Miami building collapse leaves 99 people unaccounted for

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media captionWatch: Helicopter and eyewitness footage show the scene after the collapse

At least one person has died and dozens are missing after the collapse of a 12-storey residential building north of Miami, Florida, officials say.

The number of people who have been located now stands at 102, while 99 are still unaccounted for, according to Miami-Dade Mayor Danielle Levine-Cava.

It is unclear how many people were in the building at the time.

The cause of the collapse - affecting about half of the 130 units in the complex - remains unclear.

The block in the town of Surfside was built in 1980.

A number of Latin American migrants have been reported missing by their consulates.

Relatives of the first lady of Paraguay are also among the missing, Paraguayan officials said. Rescuers were unable to contact the sister and brother-in-law of first lady Silvana López Moreira, along with their three children and a domestic worker.

Rescuers pulled 35 people from the wreckage, officials said. Ten were assessed and treated, of whom two were sent to hospital.

Search and rescue teams are working from a parking garage underneath the wreckage as they explore the rubble for survivors.

A small fire broke out during the search but was extinguished within 20 minutes, said Miami-Dade fire chief Raide Jadallah.

He said they had been using sonar and search cameras as well as specially trained dogs, but it was a "slow and methodical" process because of the risk of shifting rubble.

"The back of the building, probably a third or more, is totally pancaked," Surfside Mayor Charles Burkett told a news conference.

Florida Governor Ron DeSantis, who visited the site on Thursday afternoon, said the fire and rescue service was still in "search and rescue mode".

"The TV doesn't do it justice. It is really, really traumatic to see the collapse of a massive structure like that," he said.

The BBC's Will Grant, at the scene, said relatives of the missing have been huddled around a community centre a few blocks from the collapsed building, waiting for information and fearing the worst.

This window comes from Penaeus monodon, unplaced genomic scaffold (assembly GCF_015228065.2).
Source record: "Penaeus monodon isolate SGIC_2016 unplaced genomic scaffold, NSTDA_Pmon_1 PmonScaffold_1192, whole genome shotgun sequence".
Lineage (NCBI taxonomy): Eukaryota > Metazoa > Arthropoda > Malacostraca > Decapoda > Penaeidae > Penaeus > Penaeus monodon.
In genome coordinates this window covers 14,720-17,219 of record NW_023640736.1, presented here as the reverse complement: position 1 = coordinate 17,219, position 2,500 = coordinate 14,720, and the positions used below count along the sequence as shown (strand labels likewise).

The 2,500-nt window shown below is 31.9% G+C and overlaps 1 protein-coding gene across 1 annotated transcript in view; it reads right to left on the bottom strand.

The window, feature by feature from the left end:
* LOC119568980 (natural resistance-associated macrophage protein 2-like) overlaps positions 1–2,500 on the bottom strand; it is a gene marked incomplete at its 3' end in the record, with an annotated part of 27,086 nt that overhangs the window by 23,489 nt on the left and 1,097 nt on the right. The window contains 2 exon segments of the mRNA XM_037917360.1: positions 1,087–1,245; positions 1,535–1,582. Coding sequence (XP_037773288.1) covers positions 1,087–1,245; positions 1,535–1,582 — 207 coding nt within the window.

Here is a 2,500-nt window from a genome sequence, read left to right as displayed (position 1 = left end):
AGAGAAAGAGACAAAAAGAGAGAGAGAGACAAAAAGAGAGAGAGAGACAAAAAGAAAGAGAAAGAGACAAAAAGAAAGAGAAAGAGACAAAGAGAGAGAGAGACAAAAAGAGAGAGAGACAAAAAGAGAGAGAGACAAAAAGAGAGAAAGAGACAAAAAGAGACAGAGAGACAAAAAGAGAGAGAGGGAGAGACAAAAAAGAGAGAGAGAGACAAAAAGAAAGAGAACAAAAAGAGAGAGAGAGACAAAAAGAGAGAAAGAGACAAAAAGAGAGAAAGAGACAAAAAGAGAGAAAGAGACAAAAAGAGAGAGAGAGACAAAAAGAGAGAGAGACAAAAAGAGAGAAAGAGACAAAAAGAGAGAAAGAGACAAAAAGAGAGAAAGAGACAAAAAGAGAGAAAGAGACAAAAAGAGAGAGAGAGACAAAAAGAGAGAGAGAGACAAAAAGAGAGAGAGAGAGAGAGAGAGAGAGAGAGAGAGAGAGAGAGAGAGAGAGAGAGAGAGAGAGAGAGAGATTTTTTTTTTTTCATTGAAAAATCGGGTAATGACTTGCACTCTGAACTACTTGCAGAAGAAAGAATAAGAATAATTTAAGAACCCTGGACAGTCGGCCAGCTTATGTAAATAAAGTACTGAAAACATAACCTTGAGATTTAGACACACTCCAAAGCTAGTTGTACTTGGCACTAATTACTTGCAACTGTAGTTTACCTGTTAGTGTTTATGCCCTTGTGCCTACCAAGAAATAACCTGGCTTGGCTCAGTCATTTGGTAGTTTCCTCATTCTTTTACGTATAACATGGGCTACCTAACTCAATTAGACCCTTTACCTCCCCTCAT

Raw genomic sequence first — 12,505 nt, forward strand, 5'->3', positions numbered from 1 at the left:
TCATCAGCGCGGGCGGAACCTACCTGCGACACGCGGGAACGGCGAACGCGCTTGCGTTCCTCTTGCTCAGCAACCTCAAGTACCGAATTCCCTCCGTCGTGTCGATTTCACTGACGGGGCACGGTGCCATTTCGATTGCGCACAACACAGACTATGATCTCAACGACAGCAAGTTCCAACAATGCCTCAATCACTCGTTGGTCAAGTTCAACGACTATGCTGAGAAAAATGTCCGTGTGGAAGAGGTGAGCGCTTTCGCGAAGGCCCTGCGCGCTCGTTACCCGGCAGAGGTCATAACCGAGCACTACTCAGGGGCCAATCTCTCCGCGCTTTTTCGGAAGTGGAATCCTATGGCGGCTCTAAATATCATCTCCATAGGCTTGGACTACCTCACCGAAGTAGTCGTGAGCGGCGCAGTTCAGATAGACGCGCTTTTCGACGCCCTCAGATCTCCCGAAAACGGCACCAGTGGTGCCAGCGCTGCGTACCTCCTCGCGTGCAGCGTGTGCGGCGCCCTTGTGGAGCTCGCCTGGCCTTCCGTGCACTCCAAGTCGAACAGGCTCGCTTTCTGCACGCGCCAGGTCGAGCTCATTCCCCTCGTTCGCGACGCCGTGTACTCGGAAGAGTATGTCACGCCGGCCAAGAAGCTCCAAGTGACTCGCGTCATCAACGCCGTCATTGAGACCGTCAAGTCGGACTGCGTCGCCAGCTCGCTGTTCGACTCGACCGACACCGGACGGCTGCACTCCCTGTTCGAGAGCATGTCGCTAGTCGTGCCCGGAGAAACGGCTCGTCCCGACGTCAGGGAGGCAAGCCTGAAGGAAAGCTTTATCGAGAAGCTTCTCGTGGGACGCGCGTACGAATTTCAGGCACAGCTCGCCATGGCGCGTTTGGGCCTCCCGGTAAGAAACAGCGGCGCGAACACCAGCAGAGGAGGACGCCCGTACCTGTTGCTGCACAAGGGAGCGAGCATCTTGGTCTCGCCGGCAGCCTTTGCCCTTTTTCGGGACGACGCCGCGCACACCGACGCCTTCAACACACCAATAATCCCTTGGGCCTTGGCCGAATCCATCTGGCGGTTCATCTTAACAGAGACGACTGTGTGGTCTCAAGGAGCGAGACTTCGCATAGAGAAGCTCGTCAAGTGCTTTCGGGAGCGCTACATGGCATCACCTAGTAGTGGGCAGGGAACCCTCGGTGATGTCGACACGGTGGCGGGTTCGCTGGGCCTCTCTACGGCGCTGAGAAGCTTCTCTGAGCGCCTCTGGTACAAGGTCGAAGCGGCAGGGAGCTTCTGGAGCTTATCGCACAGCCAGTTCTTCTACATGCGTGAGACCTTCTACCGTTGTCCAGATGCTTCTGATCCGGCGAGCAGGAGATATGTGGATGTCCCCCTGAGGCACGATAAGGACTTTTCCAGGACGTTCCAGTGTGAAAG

President Joe Biden said he was waiting for Mr DeSantis to declare an emergency and officials from the Federal Emergency Management Agency (Fema) were already at the scene.

"I say to the people of Florida, whatever help you want, what the federal government can provide, we're waiting, just ask us. We'll be there," Mr Biden said.

'It looked like something from 9/11'

Police gave the building's location as 8777 Collins Avenue, the address of the 12-storey Champlain Towers. The city of Surfside runs along Collins Avenue, north of Miami Beach city limits.

image sourceGoogle Street View
image captionChamplain Towers as it looked before the collapse

Rescuers could be seen using a crane to reach residents in nearby apartments in order to help them evacuate.

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One man who was out with his brothers walking their dog described hearing the building come down.

"Basically we heard a really big rumble and we thought it was a motorcycle, you know, and we turned around and saw a cloud of dust just coming our way," he told CBS Miami.

"We were like - 'what is going on?' We went rushing toward it with shirts over our faces and the security guard came out and we were, like, 'what happened?' and she said the building collapsed."

A man who witnessed the aftermath of the collapse told CNN, "It looked like something from 9/11," referring to the attacks that brought down the Twin Towers in New York in 2001.

Santo Mejil, 50, was woken when his wife called from a unit on the ninth floor of one of the three buildings that make up Champlain Towers. She is an overnight caretaker for an elderly disabled woman.

"She said she heard a big explosion," Mr Mejil told the Miami Herald. "It felt like an earthquake." His wife was among those rescued.

image sourceReuters
image captionHundreds of rescuers are involved
image sourceReuters
image captionA crane was used to reach neighbouring balconies

A man who lives in a neighbouring building described what happened for CBS: "The building shook and then I looked out the window and you couldn't see, I thought it was like a storm or something coming in.

"When the dust cleared, the back two-thirds of the building was gone, it was down to the ground."

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